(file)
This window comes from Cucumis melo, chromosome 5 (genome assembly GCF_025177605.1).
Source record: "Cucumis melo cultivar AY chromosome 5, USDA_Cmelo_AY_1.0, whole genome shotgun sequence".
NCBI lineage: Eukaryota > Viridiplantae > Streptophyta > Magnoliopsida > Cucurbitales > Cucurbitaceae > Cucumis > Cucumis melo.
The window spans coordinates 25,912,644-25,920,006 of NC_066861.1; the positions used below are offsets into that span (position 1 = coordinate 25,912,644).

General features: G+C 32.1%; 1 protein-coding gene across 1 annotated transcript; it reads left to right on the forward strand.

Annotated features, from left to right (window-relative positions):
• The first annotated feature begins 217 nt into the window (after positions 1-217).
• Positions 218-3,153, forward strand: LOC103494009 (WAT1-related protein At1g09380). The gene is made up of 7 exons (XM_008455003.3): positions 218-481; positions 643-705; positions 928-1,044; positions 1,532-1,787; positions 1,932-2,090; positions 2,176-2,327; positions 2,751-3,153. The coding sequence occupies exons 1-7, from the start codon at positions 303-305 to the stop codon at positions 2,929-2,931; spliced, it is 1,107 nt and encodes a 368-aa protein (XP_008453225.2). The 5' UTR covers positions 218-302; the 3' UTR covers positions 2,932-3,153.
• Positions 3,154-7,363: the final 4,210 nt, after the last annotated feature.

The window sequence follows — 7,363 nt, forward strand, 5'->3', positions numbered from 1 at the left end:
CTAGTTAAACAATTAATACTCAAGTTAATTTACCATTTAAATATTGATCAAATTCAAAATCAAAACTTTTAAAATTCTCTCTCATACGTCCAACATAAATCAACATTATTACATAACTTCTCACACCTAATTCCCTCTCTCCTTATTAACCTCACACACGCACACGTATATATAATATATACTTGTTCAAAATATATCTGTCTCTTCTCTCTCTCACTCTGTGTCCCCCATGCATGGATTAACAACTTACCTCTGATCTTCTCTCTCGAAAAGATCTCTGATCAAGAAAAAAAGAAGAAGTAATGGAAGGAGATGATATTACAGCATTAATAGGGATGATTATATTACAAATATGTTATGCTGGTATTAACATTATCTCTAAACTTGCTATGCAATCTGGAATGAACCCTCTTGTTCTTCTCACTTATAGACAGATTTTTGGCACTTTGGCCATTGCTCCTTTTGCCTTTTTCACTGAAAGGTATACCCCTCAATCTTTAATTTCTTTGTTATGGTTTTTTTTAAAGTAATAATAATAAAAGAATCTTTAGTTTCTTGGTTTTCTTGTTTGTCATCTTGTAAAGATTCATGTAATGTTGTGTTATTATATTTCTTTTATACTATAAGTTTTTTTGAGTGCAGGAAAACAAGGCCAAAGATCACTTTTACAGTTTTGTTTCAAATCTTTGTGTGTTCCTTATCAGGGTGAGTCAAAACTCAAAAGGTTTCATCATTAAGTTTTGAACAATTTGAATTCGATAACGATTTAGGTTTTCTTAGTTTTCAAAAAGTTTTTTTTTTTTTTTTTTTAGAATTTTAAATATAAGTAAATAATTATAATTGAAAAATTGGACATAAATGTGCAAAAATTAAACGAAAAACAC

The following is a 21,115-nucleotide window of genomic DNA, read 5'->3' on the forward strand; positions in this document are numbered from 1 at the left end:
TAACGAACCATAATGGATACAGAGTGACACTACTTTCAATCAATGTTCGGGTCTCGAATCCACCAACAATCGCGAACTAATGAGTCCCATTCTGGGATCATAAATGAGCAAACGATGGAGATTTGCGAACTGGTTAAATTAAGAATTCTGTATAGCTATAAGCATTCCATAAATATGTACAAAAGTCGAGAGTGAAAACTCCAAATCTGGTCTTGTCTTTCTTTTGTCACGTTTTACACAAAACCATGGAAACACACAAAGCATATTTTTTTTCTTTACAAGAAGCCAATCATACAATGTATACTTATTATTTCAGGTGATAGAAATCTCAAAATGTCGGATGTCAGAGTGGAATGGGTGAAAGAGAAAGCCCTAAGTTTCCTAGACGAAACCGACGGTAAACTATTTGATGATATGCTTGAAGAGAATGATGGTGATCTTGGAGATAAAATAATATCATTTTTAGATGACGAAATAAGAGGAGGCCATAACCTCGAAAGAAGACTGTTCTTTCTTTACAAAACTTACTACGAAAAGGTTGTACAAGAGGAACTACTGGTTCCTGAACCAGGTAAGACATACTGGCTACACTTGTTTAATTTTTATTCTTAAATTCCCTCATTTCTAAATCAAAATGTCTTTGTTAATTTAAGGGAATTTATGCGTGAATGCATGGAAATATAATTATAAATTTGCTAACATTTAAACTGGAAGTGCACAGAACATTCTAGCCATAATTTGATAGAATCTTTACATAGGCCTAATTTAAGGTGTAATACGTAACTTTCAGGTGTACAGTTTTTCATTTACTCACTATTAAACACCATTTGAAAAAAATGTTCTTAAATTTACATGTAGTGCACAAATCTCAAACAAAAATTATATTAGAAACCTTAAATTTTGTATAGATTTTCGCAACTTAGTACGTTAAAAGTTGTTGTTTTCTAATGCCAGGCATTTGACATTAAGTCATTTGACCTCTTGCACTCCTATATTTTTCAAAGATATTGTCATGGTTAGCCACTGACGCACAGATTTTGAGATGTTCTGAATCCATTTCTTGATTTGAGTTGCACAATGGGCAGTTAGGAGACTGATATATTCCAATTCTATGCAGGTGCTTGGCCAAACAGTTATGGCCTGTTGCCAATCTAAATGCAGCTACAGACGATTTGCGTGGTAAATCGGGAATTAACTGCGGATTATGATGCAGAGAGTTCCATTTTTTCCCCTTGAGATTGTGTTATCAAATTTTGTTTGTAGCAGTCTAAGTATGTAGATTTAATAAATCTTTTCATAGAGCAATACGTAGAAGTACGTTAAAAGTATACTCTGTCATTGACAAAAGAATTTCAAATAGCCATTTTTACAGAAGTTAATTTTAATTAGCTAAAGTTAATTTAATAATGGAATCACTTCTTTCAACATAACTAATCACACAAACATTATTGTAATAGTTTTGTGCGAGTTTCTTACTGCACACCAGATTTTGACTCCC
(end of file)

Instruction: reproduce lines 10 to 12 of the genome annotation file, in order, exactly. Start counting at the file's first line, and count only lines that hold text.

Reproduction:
The window sequence follows — 7,363 nt, forward strand, 5'->3', positions numbered from 1 at the left end:
CTAGTTAAACAATTAATACTCAAGTTAATTTACCATTTAAATATTGATCAAATTCAAAATCAAAACTTTTAAAATTCTCTCTCATACGTCCAACATAAATCAACATTATTACATAACTTCTCACACCTAATTCCCTCTCTCCTTATTAACCTCACACACGCACACGTATATATAATATATACTTGTTCAAAATATATCTGTCTCTTCTCTCTCTCACTCTGTGTCCCCCATGCATGGATTAACAACTTACCTCTGATCTTCTCTCTCGAAAAGATCTCTGATCAAGAAAAAAAGAAGAAGTAATGGAAGGAGATGATATTACAGCATTAATAGGGATGATTATATTACAAATATGTTATGCTGGTATTAACATTATCTCTAAACTTGCTATGCAATCTGGAATGAACCCTCTTGTTCTTCTCACTTATAGACAGATTTTTGGCACTTTGGCCATTGCTCCTTTTGCCTTTTTCACTGAAAGGTATACCCCTCAATCTTTAATTTCTTTGTTATGGTTTTTTTTAAAGTAATAATAATAAAAGAATCTTTAGTTTCTTGGTTTTCTTGTTTGTCATCTTGTAAAGATTCATGTAATGTTGTGTTATTATATTTCTTTTATACTATAAGTTTTTTTGAGTGCAGGAAAACAAGGCCAAAGATCACTTTTACAGTTTTGTTTCAAATCTTTGTGTGTTCCTTATCAGGGTGAGTCAAAACTCAAAAGGTTTCATCATTAAGTTTTGAACAATTTGAATTCGATAACGATTTAGGTTTTCTTAGTTTTCAAAAAGTTTTTTTTTTTTTTTTTTTAGAATTTTAAATATAAGTAAATAATTATAATTGAAAAATTGGACATAAATGTGCAAAAATTAAACGAAAAACAC

The following is a 21,115-nucleotide window of genomic DNA, read 5'->3' on the forward strand; positions in this document are numbered from 1 at the left end: